Self-pub is equally difficult and lacking in guarantees, but it’s no less valid. Yes, there is a risk of entering a flooded market, but there’s also the possibility that your audience will find you where a publishing house wouldn’t have reached them. Maybe they wouldn’t have given your weird book a chance. Maybe “that’s not selling this year.” Maybe they just don’t think anyone cares about your story. But if you care enough about your story to write it, you should write it. And if it’s important to you to publish it, you should publish it.

If you want to be a famous writer and sell millions of books, I can’t tell you how to do that. I’m not even sure I’d want to do that if I knew how. What I do want is the ability to write what matters most to me and reach people in a meaningful way. Self-publishing gives me the opportunity to do that and the control the do it in a way that’s sustainable for me. And by sustainable, I mean it doesn’t make me hate my life. That’s goal number one.

At the end of the day, it’s up to writers to decide the future of publishing. The more we cater to “what sells,” the more mainstream literature homogenizes just like pop music. Independent musicians, film makers, and fiction writers have taken it upon themselves to do their work and publish it regardless of the nod from on high, but for some reason, the CNF community can’t do that. The only reason I can see is fear:

  • fear that you lack the credibility and validation supplied by a publishing house.
  • fear of being seen as a lesser writer by your peers.
  • fear of having to explain self-publishing to people.
  • fear that you’ll never sell enough books to make any money.
  • fear that you will publish something terrible and no one will have the heart to tell you.
  • … or that they will.
  • fear that you will negate future opportunities by marring yourself with the sin of self-publishing.

In other words, the CNF community still believes that self-publishing is not for serious writers, so I think it’s time we clear this up:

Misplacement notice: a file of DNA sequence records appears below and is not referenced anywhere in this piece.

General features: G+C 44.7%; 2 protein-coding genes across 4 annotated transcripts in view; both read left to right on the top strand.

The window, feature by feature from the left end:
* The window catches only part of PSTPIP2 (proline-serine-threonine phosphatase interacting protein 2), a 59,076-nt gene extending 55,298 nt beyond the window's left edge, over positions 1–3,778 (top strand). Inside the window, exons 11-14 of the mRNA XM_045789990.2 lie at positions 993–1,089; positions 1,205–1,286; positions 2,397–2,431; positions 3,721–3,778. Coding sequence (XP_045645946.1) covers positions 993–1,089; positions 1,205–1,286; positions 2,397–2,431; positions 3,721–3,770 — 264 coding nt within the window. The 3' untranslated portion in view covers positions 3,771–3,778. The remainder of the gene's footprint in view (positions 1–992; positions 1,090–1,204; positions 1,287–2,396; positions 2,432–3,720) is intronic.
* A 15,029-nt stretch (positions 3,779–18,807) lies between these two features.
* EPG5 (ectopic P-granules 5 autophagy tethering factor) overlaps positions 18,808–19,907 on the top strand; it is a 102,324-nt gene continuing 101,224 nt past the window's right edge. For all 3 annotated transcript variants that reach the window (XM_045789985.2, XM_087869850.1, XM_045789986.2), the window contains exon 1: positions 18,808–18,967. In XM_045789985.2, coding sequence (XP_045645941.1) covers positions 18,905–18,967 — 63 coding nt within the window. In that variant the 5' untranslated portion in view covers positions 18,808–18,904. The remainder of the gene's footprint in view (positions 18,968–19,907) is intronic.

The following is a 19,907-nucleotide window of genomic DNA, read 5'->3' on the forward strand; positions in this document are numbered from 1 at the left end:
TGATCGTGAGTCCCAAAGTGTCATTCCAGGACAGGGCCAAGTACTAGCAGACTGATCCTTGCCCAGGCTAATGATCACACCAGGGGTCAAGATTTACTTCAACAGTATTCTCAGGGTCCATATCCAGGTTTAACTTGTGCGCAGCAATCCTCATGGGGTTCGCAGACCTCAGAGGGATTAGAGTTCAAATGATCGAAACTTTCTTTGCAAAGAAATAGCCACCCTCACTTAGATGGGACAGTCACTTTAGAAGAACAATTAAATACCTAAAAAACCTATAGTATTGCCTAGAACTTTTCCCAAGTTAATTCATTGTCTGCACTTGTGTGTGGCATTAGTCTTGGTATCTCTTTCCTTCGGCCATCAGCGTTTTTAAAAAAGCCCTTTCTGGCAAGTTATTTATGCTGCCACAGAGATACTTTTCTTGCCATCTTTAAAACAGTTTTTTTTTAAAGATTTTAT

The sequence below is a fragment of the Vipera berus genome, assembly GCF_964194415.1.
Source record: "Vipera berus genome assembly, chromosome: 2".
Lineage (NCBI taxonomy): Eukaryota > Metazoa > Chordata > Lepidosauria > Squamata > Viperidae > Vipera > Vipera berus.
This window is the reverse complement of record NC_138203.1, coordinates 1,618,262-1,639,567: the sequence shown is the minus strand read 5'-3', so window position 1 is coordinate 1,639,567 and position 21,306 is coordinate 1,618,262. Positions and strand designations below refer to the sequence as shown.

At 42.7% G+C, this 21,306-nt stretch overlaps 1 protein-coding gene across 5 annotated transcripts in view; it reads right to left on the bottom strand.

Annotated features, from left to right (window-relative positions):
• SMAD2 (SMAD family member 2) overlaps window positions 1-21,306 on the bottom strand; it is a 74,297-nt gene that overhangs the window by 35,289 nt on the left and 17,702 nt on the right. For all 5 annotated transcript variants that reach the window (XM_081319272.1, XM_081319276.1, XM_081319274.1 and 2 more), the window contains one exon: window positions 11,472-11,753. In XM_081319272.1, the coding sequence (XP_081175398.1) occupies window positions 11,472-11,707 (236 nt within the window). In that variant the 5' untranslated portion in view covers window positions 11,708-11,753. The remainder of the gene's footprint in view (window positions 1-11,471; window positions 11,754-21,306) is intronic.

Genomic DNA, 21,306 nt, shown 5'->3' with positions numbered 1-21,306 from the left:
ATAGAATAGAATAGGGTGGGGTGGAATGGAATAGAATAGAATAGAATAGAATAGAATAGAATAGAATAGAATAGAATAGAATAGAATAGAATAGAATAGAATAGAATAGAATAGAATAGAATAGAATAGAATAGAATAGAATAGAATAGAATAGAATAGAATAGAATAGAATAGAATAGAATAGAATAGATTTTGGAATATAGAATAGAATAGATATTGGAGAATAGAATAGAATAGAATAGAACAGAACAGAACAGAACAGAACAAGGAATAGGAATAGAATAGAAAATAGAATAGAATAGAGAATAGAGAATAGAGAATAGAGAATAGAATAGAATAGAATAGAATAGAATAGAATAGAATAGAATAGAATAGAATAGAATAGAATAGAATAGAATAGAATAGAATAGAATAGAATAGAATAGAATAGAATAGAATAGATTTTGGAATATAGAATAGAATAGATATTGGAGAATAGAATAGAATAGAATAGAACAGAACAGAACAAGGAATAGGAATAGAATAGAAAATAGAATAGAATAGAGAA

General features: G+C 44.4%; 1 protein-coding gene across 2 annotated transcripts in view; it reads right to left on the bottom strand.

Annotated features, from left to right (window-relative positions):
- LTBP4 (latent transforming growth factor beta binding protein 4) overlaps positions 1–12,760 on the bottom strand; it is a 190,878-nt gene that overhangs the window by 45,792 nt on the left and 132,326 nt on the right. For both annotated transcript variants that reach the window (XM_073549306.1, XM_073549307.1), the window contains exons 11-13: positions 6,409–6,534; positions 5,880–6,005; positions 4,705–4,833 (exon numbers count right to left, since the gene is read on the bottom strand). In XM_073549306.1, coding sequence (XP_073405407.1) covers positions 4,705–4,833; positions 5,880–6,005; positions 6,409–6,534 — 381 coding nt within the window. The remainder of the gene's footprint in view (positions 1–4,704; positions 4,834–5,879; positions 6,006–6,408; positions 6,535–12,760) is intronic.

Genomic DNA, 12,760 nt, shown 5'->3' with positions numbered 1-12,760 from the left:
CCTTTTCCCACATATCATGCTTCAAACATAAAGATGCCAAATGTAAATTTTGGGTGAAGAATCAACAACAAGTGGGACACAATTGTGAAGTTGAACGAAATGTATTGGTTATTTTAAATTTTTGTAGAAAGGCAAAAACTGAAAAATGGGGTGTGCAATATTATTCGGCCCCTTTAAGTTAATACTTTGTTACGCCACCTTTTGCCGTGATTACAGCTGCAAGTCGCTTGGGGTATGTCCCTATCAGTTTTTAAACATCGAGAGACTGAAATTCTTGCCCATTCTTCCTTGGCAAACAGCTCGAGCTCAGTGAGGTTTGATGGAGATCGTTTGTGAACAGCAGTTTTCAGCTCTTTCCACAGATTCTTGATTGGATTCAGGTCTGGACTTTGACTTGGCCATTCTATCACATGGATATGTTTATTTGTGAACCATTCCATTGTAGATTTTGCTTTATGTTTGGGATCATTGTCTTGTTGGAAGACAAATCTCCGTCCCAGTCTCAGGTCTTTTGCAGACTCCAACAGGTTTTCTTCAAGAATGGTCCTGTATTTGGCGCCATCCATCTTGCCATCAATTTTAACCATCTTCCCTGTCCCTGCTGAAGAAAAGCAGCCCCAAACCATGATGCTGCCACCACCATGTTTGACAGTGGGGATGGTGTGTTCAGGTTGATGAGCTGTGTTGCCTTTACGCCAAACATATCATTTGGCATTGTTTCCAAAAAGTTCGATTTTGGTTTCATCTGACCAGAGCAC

If you write and you’re serious about it, you’re a serious writer. If you write and you laugh about it, you’re a humorous writer. If you write and you’re a judgmental jerk about it, guess what that makes you. :)

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write about the question until it reveals your answer

 

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Write about My Little Pony and Smurfette. Write about bath products stores. Write about having to walk down the diaper aisle to get tampons. Write about the 16-year-old stock boy who asks if you need help finding anything. What the fuck are you gonna help me find?

Write about feeling self-righteous in the checkout line. Write about “I’m not judging, but…” Write about the shit people talk about, how they try to sound like sitcoms, how everyone acts like a celebrity on Facebook.

Write about the things you can’t say out loud. Write about the things that don’t make sense. Find the cracks in your understanding and repair them. Write about that.

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couldn’t write

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I couldn’t write last night. I put on my headphones and tried, but it didn’t work. I kept staring off into space, space being the window in front of my desk which was transformed into a creepy mirror thanks to the dark night outside and the lamp on my desk.

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memory, dream and prayer

A slow drive through memory.
The kind of sweet that
shatters in your mouth.
A love like chewing glass,
Every word a chance to choke.
Waking up shaking sand out of my mouth
from grinding your glass all night.

Always misdressed for the occasion,
watching everyone else’s feet,
trying to remember how to walk.
Go where they go, drink what they drink,
smoke what they smoke,
lie what they lie.
Still couldn’t sing the song right.

Pacing the open road to nowhere
and back again.
From your home to mine
more than a stretch of the imagination.
Voice turned inside out with rage
and salted lungs.

Occasionally a face gives me a jolt
of fear and revulsion.
An instantaneous prayer:
no.

One of my favorite ways to write is to put on some strange music and see what it stirs up, so last night, I found this song and produced this poem. I’ve been writing all my life and still don’t know what’s good. I can hear in my mind the critiques my various teachers would give it, and I’m trying to learn to write despite their voices in my head.